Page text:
Movie Review – A Walk Among the Tombstones (2014)

Director: Scott Frank

Stars: Liam Neeson, David Harbour, Adam David Thompson, Dan Stevens, Brian ‘Astro’ Bradley, Maurice Compte

Matt Scudder (Neeson) is an unlicensed private detective, doing ‘favours’ for people and in return receiving ‘gifts’. Someone from his AA group approaches him with a case, and as Scudder investigates he uncovers a trail of dead bodies and two unhinged serial killers that show no signs of stopping.

A Walk Among the Tombstones is a pretty standard thriller that harkens back to films like Dirty Harry. It’s hard-edged and doesn’t rely on flashy twists or an over-complicated narrative. But what that means is that every bullet fired has a real impact and tension simmers throughout the film, as we are waiting for things to explode.

Neeson is as good as you would expect here. He’s got the brooding, no-nonsense character down to a tee now and he provides the tough anchor to the film. The memorable characters revolve around him. TJ (Bradley) stole the show for me, I loved his relationship with Scudder and he brought some extra pathos and levity to the film. The killers themselves provided some moments of irreverent humour as they had a kind of crazy, dangerous unpredictability that was idiosyncratic.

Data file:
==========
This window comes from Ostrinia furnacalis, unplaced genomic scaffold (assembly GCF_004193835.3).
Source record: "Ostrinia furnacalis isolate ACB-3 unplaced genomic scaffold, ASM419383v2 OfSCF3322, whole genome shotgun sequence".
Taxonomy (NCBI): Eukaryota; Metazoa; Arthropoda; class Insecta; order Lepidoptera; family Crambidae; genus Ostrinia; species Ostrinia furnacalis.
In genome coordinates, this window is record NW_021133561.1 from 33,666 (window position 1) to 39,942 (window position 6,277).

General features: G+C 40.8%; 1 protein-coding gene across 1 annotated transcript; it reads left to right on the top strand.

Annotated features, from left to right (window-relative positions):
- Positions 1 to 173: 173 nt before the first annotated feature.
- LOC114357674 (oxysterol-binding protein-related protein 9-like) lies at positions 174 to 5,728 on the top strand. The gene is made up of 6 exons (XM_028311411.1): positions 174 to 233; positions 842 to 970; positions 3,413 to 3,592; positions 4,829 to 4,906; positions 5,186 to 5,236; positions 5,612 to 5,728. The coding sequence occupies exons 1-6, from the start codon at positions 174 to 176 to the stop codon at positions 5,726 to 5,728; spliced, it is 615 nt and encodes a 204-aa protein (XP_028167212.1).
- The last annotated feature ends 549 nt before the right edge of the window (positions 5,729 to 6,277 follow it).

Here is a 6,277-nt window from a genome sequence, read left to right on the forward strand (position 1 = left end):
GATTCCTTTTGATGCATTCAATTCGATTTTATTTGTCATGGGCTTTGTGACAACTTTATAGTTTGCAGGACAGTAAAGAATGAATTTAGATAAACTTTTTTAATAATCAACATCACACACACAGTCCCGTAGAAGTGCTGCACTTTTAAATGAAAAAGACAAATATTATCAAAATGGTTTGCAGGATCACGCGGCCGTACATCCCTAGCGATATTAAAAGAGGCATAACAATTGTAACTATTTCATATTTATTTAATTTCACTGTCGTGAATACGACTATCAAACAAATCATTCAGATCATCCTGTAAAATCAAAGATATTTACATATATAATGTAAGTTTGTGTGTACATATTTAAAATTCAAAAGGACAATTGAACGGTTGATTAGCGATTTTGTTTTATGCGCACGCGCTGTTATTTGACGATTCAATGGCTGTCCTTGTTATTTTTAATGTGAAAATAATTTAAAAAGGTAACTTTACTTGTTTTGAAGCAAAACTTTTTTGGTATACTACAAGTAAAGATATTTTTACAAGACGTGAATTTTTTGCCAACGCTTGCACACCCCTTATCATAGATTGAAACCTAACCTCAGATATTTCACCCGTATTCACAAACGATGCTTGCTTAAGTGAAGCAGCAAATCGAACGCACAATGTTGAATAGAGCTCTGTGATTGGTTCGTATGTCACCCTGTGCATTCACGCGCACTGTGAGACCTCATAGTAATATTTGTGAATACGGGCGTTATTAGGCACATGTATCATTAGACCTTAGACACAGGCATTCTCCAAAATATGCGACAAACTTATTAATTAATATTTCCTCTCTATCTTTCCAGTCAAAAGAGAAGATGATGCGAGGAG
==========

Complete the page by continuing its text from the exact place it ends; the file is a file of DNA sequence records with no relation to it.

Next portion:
I was impressed by one of Frank’s other films – The Lookout and this shows the same stylish direction. The past and present have different tones, and I felt he captured the mood of 1999 quite well. My main complaint is with the trailer because it gives a couple of moments away that I feel would have had more impact had I not seen them already, and it’s a shame because I think if would give the film a bit more impact. I also feel that it peaked at the graveyard scene and after that it felt like it was merely tying up loose ends.

If you enjoy old school thrillers like Dirty Harry then I think this film will really appeal to you. I believe some people will get turned off by the slow pace and lack of action, but it didn’t bother me. I enjoyed it, and the way the relationships were crafted gave the film some extra life.

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